| Thursday, June 24, 2004
Nancy Condon 202-728-8379
NASD Fines Five Firms $625,000 for Supervisory System Failures Relating to Late Trading of Mutual Funds
Washington, D.C.—NASD announced today that it has censured and fined five brokerage firms a total of $625,000 for failing to implement adequate supervisory systems and written procedures reasonably designed to detect and prevent "late trading" of mutual funds.
The firms and their respective fines are:
"Late trading" refers to the practice of placing mutual fund orders after the fund has calculated its daily net asset value - typically 4 p.m. EST - but receiving the price based upon that earlier, 4 p.m. calculation. Firms that permit late trades can provide customers with an information advantage, allowing them to trade based on news that breaks after the market close that could affect the value of the mutual fund's holdings, but which is not reflected in the NAV for that day. SEC and NASD rules prohibit late trading to ensure that all purchasers of mutual fund shares are on equal footing as to price and information on any given day.
"To help ensure that illegal late trading does not occur firms must implement systems to guarantee that all mutual fund orders processed after the close of the market were received during normal trading hours," said NASD Vice Chairman Mary L. Schapiro. "NASD will be vigilant about sanctioning firms for failing to have adequate supervisory systems in place designed to prevent manipulative late trading, regardless of whether such trading in fact occurs."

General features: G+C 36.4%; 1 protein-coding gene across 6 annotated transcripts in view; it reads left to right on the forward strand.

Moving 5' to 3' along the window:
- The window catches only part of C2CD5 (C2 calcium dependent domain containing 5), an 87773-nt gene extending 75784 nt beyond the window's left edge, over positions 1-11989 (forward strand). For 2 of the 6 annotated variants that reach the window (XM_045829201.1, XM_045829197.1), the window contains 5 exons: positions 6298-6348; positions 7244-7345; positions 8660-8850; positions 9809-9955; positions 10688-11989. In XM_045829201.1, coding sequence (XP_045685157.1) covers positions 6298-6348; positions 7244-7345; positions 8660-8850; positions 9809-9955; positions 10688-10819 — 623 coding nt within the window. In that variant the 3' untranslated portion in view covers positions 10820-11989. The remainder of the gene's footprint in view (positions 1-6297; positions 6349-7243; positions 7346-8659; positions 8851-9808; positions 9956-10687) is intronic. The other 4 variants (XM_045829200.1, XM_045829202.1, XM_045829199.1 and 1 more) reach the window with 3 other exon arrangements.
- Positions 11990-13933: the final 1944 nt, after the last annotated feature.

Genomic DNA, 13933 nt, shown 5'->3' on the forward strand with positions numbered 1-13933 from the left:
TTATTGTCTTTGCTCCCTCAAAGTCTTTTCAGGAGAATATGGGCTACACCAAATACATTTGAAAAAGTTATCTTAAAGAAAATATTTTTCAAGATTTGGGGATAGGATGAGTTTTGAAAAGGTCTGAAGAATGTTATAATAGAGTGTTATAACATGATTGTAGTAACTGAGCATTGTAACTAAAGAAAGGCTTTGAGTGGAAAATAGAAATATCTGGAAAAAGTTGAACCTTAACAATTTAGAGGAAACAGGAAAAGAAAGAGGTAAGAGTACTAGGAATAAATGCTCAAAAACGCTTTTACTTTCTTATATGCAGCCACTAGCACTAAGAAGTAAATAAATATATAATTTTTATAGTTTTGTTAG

Each of the firms sanctioned today permitted its registered representatives to process mutual fund orders after the close of the market, but none of the firms had adequate systems in place to ensure that only orders received prior to that day's market's close received that day's NAV. One firm, D.A. Davidson & Co., was also cited for failing to comply with a new record-keeping rule that went into effect in May 2003 requiring firms to record the time of receipt of orders to buy or sell mutual fund shares.
NASD reminded firms last year that, while there may be situations where firms legitimately receive orders prior to the close of trading but enter such orders after the market's close, firms bear the burden of demonstrating that they have procedures designed to prevent the occurrence of late trading. See September 2003's Special Notice to Members 03-50 at http://www.nasdr.com/pdf-text/0350ntm.pdf.
In settling with NASD, the firms neither admitted nor denied NASD's findings.
Investors can obtain more information and the disciplinary record of any NASD-registered broker or brokerage firm through NASD's BrokerCheck. NASD makes BrokerCheck available at no charge to the public. In 2003, members of the public used this service to conduct more than 2.9 million searches for existing brokers or firms and requested almost 180,000 reports in cases where disclosable information existed on a broker or firm. Investors can link directly to the program by going online to http://www.nasdbrokercheck.com/. Investors can also access this service by calling 1-800-289-9999.
NASD is the leading private-sector provider of financial regulatory services, dedicated to investor protection and market integrity through effective and efficient regulation and complementary compliance and technology-based services. NASD touches virtually every aspect of the securities business—from registering and educating all industry participants, to examining securities firms, enforcing both NASD rules and the federal securities laws, and administering the largest dispute resolution forum for investors and registered firms. For more information, please visit our Web Site at www.nasd.com.